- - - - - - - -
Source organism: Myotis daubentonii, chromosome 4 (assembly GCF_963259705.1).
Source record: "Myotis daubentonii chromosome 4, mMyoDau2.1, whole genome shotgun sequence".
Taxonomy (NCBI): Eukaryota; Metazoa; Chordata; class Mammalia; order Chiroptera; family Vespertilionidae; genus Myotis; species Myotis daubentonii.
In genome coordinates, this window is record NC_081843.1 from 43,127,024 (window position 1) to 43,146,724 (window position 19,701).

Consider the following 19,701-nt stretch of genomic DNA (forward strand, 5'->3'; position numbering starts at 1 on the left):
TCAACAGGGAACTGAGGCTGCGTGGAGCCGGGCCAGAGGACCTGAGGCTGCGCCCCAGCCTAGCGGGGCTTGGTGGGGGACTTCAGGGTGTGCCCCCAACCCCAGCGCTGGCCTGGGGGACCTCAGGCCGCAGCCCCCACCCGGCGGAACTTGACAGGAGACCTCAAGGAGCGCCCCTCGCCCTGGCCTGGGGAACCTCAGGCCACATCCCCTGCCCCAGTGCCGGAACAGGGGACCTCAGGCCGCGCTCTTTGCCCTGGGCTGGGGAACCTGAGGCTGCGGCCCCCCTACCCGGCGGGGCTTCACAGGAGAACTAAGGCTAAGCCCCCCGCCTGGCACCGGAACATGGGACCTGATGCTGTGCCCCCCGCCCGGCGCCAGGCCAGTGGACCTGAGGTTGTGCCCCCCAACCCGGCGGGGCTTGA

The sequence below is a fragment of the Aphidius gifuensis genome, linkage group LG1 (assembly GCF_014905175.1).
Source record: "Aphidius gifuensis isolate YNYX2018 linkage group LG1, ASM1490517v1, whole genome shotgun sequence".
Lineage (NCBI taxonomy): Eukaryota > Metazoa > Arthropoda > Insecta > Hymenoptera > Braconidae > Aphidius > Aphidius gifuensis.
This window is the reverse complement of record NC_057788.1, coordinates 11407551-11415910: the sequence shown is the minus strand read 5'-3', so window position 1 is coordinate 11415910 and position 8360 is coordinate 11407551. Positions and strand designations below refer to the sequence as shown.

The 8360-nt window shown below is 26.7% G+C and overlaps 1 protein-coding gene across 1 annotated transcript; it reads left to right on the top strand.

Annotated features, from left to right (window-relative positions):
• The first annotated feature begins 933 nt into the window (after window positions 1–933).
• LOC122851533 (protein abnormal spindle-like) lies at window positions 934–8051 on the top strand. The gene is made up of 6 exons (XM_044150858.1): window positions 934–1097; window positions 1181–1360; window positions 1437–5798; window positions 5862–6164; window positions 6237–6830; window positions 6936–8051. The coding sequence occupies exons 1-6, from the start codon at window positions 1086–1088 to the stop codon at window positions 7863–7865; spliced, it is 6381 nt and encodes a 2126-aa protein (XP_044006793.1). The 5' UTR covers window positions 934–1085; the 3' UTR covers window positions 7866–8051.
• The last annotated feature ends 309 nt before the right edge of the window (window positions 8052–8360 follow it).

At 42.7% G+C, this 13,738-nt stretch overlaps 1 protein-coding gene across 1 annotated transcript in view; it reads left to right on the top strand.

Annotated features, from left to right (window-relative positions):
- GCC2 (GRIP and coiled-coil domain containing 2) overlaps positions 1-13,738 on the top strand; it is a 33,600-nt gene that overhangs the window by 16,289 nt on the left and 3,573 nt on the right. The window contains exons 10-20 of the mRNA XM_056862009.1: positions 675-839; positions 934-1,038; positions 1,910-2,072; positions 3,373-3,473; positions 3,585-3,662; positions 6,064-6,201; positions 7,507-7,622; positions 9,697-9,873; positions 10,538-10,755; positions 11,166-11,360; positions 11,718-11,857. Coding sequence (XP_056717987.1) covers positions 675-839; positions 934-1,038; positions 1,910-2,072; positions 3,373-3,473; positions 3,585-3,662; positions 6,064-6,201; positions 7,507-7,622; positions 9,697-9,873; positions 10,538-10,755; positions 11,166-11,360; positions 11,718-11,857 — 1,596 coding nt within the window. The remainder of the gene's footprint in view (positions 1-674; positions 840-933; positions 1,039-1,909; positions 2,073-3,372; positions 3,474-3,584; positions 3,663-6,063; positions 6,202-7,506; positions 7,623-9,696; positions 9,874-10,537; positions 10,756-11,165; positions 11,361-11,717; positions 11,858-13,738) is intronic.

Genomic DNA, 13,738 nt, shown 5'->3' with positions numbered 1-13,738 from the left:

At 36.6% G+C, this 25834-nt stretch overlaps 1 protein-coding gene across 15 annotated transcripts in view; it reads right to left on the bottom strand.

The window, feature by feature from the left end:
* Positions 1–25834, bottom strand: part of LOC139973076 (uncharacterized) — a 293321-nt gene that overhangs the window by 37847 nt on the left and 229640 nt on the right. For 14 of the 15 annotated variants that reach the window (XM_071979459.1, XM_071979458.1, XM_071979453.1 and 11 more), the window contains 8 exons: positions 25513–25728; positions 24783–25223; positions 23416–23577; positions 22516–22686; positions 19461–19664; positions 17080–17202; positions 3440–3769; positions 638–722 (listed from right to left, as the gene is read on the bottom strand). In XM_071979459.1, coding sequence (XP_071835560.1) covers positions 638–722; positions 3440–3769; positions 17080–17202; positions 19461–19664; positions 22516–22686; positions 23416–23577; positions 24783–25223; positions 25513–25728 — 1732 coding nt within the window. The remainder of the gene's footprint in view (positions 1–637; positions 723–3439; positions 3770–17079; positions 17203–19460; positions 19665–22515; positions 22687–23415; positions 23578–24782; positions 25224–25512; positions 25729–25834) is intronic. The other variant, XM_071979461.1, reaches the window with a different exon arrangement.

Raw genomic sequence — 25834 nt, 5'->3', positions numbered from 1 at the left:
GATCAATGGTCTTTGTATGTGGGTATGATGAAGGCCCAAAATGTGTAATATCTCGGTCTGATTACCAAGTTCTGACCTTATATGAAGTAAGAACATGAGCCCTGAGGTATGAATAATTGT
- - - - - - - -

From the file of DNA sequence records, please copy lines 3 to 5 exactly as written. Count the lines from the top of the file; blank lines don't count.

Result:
Taxonomy (NCBI): Eukaryota; Metazoa; Chordata; class Mammalia; order Chiroptera; family Vespertilionidae; genus Myotis; species Myotis daubentonii.
In genome coordinates, this window is record NC_081843.1 from 43,127,024 (window position 1) to 43,146,724 (window position 19,701).

Consider the following 19,701-nt stretch of genomic DNA (forward strand, 5'->3'; position numbering starts at 1 on the left):